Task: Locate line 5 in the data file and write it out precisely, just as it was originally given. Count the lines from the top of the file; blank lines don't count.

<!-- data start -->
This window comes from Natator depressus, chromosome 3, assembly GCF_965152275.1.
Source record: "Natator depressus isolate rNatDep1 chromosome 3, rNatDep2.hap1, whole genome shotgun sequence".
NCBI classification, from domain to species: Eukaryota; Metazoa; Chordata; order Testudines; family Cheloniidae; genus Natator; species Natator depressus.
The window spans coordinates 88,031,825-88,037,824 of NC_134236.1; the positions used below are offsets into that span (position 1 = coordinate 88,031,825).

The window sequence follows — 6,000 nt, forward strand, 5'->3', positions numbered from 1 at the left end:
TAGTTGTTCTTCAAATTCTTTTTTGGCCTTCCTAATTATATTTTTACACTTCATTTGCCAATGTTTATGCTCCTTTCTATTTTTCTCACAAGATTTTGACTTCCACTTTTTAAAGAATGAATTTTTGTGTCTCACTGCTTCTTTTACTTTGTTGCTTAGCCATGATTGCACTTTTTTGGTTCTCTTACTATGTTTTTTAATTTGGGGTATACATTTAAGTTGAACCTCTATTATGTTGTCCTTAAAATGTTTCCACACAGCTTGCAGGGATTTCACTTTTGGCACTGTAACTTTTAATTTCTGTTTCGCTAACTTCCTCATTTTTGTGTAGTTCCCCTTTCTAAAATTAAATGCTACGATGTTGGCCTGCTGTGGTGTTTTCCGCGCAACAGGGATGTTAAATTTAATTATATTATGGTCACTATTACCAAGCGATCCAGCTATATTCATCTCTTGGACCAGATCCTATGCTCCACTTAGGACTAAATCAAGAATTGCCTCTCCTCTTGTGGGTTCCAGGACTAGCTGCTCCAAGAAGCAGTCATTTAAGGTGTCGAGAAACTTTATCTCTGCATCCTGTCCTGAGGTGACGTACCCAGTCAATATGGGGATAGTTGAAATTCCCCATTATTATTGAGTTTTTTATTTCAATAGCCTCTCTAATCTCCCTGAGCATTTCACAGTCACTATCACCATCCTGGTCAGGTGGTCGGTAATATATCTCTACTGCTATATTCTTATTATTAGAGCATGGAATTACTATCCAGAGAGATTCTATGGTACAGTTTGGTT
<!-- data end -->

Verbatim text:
The window sequence follows — 6,000 nt, forward strand, 5'->3', positions numbered from 1 at the left end: